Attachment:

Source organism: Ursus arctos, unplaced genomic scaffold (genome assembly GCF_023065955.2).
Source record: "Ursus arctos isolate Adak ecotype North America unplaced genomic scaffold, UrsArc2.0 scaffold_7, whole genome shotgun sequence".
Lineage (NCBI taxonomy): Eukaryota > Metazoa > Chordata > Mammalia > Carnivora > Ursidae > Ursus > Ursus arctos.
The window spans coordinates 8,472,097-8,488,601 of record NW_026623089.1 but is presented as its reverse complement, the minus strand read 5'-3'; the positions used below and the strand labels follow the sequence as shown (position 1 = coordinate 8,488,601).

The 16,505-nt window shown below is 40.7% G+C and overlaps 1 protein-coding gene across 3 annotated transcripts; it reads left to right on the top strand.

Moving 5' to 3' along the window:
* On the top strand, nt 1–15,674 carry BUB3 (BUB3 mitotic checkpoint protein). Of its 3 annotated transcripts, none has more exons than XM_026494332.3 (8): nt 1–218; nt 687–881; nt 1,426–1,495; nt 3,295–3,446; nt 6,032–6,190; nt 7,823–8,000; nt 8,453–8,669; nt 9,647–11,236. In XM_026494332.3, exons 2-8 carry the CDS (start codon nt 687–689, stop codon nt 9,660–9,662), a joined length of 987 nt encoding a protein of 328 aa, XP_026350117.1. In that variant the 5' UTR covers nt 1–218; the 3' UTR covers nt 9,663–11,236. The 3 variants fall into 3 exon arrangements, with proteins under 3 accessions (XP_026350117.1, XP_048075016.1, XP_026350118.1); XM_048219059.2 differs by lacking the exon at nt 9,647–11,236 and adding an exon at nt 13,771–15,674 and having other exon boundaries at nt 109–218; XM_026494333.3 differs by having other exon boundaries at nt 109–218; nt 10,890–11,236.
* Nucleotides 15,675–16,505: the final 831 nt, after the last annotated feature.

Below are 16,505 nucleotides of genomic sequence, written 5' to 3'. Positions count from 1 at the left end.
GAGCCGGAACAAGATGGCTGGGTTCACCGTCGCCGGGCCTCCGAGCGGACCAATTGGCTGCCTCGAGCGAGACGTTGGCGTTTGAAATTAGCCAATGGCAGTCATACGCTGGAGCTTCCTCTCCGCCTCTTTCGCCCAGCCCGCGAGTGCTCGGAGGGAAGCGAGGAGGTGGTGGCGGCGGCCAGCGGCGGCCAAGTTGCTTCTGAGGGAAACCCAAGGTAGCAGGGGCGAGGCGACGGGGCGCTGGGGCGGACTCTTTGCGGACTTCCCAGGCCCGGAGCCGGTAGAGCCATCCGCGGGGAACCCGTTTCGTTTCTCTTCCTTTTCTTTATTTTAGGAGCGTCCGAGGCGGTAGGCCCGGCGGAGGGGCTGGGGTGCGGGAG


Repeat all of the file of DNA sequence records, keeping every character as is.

Source organism: Ursus arctos, unplaced genomic scaffold (genome assembly GCF_023065955.2).
Source record: "Ursus arctos isolate Adak ecotype North America unplaced genomic scaffold, UrsArc2.0 scaffold_7, whole genome shotgun sequence".
Lineage (NCBI taxonomy): Eukaryota > Metazoa > Chordata > Mammalia > Carnivora > Ursidae > Ursus > Ursus arctos.
The window spans coordinates 8,472,097-8,488,601 of record NW_026623089.1 but is presented as its reverse complement, the minus strand read 5'-3'; the positions used below and the strand labels follow the sequence as shown (position 1 = coordinate 8,488,601).

The 16,505-nt window shown below is 40.7% G+C and overlaps 1 protein-coding gene across 3 annotated transcripts; it reads left to right on the top strand.

Moving 5' to 3' along the window:
* On the top strand, nt 1–15,674 carry BUB3 (BUB3 mitotic checkpoint protein). Of its 3 annotated transcripts, none has more exons than XM_026494332.3 (8): nt 1–218; nt 687–881; nt 1,426–1,495; nt 3,295–3,446; nt 6,032–6,190; nt 7,823–8,000; nt 8,453–8,669; nt 9,647–11,236. In XM_026494332.3, exons 2-8 carry the CDS (start codon nt 687–689, stop codon nt 9,660–9,662), a joined length of 987 nt encoding a protein of 328 aa, XP_026350117.1. In that variant the 5' UTR covers nt 1–218; the 3' UTR covers nt 9,663–11,236. The 3 variants fall into 3 exon arrangements, with proteins under 3 accessions (XP_026350117.1, XP_048075016.1, XP_026350118.1); XM_048219059.2 differs by lacking the exon at nt 9,647–11,236 and adding an exon at nt 13,771–15,674 and having other exon boundaries at nt 109–218; XM_026494333.3 differs by having other exon boundaries at nt 109–218; nt 10,890–11,236.
* Nucleotides 15,675–16,505: the final 831 nt, after the last annotated feature.

Below are 16,505 nucleotides of genomic sequence, written 5' to 3'. Positions count from 1 at the left end.
GAGCCGGAACAAGATGGCTGGGTTCACCGTCGCCGGGCCTCCGAGCGGACCAATTGGCTGCCTCGAGCGAGACGTTGGCGTTTGAAATTAGCCAATGGCAGTCATACGCTGGAGCTTCCTCTCCGCCTCTTTCGCCCAGCCCGCGAGTGCTCGGAGGGAAGCGAGGAGGTGGTGGCGGCGGCCAGCGGCGGCCAAGTTGCTTCTGAGGGAAACCCAAGGTAGCAGGGGCGAGGCGACGGGGCGCTGGGGCGGACTCTTTGCGGACTTCCCAGGCCCGGAGCCGGTAGAGCCATCCGCGGGGAACCCGTTTCGTTTCTCTTCCTTTTCTTTATTTTAGGAGCGTCCGAGGCGGTAGGCCCGGCGGAGGGGCTGGGGTGCGGGAG